Dr. X posts this from the big Pow-Wow
"The Sea Lord and I actually had a chance to speak on the phone today, but our call was cut short by the two year-old taking a shriek-inducing (but fortunately harmless) pratfall in the living room. Just as that event occurred I was extolling the virtues of a book called Almost a Miracle
, a new and weighty tome about the War of Independence.
"Another book about the Revolutionary War? We've just had had McCullough's 1776
, what else is there to say? Why read another? Three reasons.
"First, the author, John Ferling
, didn't just wake up one day and decide he was going to write a book about this. He's one of the most highly-regarded scholars of the colonial era, and he's been teaching and thinking about this material for decades. I had not known, for example, that when Cornwallis asked for terms at Yorktown, Washington was not sure what to do. Ferling writes: 'Washington had no experience in such matters. In eleven years, and two wars, no enemy army had ever formally surrendered to him...'
"Second, he writes like a sonofabitch. I bought the book after casually picking it up and becoming engrossed in his description of the surrender: 'Slowly, dolefully, the vanquished marched toward the designated field of surrender, a prosaic plain midway between the quarters of the victorious allied commanders and the hitherto obscure village whose name was about to be catapulted into history. It was a gorgeous day, bright and sunny, and the leaves were just beginning to show their autumn colors...'
"Third, it has the endorsement of David Hackett Fischer
, which is in and of itself a complete case for purchasing it. This is on a par with Albert Einstein's endorsement of Tobias Dantzig's Number: The Language of Science
("this is beyond doubt the most interesting book on the evolution of mathematics which has ever fallen into my hands"). Fischer is one of the greatest American historians who ever lived, as well as the author of a brilliant book
about the logical fallacies of historians. He would therefore recognize my current rhetorical tack as an ill-advised appeal to authority
, although in this case it happens to be right.
"The books are piling up, and yet more room must be made, because we haven't yet mentioned that Master Fagles is back in the house - ladies and gentlemen please, mad props for The Aeneid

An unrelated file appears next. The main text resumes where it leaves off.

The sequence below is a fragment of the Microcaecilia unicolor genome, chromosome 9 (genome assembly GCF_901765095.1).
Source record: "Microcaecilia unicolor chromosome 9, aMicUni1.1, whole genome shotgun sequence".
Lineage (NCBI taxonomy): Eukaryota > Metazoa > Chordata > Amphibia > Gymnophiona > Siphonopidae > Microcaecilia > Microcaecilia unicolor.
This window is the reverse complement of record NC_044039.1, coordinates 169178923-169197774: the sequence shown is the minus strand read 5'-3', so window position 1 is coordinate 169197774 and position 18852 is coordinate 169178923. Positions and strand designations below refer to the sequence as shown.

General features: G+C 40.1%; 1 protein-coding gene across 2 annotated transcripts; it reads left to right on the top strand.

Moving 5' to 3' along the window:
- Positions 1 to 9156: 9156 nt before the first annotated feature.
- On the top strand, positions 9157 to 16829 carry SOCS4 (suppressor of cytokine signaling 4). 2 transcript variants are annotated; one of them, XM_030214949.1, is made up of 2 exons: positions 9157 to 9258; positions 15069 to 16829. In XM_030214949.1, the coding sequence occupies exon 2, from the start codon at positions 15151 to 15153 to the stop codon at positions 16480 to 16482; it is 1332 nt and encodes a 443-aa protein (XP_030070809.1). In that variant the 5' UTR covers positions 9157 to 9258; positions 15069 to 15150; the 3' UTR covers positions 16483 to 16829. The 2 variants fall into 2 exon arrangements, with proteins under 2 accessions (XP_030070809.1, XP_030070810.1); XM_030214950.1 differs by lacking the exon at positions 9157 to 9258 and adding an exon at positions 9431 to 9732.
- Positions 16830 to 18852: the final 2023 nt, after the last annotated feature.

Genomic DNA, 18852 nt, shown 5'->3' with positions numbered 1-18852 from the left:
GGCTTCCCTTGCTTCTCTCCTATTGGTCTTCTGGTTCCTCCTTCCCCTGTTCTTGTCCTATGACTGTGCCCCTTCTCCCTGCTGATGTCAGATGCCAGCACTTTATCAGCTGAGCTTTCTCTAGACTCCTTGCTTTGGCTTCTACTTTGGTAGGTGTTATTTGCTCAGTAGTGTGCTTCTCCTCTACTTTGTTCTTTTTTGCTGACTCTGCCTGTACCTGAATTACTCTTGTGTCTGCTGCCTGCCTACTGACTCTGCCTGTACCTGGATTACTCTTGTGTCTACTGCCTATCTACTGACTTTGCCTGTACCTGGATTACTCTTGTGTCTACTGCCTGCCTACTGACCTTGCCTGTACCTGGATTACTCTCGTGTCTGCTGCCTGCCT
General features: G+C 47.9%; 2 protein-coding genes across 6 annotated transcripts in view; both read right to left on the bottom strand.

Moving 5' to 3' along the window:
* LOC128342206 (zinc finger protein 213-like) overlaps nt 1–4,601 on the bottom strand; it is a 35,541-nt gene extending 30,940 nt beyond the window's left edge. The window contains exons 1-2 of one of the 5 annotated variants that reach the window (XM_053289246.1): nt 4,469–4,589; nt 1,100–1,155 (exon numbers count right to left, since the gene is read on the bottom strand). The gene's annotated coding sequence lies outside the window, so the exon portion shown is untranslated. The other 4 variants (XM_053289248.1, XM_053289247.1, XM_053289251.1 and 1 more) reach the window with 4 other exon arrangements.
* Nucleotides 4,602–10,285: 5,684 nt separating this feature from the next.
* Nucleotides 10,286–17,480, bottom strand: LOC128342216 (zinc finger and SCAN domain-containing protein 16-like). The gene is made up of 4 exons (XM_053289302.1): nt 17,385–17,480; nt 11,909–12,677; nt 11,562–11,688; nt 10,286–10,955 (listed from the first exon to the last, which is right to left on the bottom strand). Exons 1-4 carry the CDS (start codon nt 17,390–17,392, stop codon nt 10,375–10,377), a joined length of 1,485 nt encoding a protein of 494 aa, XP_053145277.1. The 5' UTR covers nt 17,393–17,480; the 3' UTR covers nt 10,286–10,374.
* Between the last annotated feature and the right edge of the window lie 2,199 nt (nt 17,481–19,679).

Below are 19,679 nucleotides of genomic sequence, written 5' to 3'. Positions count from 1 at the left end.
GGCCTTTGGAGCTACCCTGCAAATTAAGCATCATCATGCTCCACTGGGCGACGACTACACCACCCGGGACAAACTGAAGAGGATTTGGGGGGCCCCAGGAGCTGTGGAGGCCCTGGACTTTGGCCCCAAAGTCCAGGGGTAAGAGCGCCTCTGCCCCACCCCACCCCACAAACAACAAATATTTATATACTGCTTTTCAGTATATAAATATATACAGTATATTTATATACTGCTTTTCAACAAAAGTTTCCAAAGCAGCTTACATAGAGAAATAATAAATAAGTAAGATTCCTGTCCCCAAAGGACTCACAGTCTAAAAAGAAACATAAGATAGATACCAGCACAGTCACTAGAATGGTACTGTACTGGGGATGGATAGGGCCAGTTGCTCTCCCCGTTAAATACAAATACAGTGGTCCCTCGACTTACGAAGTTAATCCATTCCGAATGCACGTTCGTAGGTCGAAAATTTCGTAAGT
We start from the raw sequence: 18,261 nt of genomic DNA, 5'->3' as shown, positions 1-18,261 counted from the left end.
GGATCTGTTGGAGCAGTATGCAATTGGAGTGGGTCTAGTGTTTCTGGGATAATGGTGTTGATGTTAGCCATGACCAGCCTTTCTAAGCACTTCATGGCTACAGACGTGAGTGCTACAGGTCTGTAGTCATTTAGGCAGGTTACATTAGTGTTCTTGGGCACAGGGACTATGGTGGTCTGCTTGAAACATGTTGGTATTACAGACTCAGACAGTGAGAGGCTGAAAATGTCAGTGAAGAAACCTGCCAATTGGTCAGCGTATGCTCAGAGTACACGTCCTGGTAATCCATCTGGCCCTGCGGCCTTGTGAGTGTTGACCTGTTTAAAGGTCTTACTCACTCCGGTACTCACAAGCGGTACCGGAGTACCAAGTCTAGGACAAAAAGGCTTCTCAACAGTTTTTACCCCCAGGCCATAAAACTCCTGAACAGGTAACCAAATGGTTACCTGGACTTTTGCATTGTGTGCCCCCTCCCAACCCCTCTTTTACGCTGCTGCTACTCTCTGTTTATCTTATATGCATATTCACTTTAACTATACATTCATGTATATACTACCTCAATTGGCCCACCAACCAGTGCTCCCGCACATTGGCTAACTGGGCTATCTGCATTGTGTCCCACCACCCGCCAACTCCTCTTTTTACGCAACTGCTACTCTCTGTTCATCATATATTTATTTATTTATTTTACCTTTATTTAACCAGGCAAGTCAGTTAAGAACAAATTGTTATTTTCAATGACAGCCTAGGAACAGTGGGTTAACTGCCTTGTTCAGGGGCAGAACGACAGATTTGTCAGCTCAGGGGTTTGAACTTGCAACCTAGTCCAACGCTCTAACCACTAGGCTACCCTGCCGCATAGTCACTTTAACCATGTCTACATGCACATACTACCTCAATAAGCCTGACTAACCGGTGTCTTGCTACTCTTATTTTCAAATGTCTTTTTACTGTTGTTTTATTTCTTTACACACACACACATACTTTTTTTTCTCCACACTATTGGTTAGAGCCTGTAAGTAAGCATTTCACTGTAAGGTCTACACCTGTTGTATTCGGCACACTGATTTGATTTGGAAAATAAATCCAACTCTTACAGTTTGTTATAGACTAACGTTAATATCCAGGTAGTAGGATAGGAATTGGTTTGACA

! In a world where nothing is as it seems...one man must choose between the woman he loves...and his destiny
... Yes, Aeneas is back in town, and this time it's personal. The Aeneid
- don't found Rome without it!
"Before you read it though, I cannot recommend highly enough the article about it ('Let Virgil Be Virgil') in the New York Review of Books. It
is an eye-opening introduction to the epic they warned you about, the boring and light one, the one that plays Don Young to the Iliad's
Ted Stevens and the Odyssey's
"Author Hayden Pelliccia astutely observes that '...the myth is tied to Virgil's Rome; the action is said to have an ultimate purpose, and that purpose touches us, its audience. More disconcertingly, in "everlasting Rome" there might be, or there might not be - this is the problem - an implication that things have perhaps gone a little bit uphill rather than Hesiodically down. But whether they've gone up or down, the significant point is that the "things since then" are there at all: the Iliad
and the Odyssey
do not fast-forward into the present in any remotely comparable way; what happens in the Iliad
stays in the Iliad
"In that same issue there is an article about theinfluential Irish - American - Gay / Positive - Catholic - Conservative - I'm looking for a noun here Andrew Sullivan. Anyway, his greatest mentor, Oakeshott
(I assume it's his greatest - the article names three - Oakeshott, Christ, and Montaigne...that's not alphabetical, and it's certainly not order of appearance)... I say, his greatest mentor, Oakeshott, is "widely credited with having been the grey eminence behind Thatcherism." Author Jonathon Raban explains that "central to Oakeshott's thought was his conviction that reality consists in the unending swarm and confluence of intractable particulars and contingencies."
"Oakeshott denounced as Rationalist (a bad word for him) the framers of the U.S. constitution, Marx, and Hitler. Really, anyone who had a plan for society and tried to implement it. And maybe he had a point. History was certainly contingent for George Washington - Ferling makes a central theme of his book that the War for Independence 'came much closer to ending short of a great American victory than many now realize.' And even mighty Rome descended into chaos after the death of Caesar - Pelliccia speaks of the relentless social dissolution that accompanied Octavian's relentless rise to power, an era in which 'an almost absolute ruthlessness in dealing with one's opponents became the order of the day.'
"I haven't read much Oakeshott, but the problem with denouncing Rationalism is: what's the alternative? If you're not going to try to move forward you are surrendering to the crazy randomness that turns rag-tag colonies into Republics, Republics into Super-Powers, and Super-Powers into military dictatorship. And I just can't endorse that."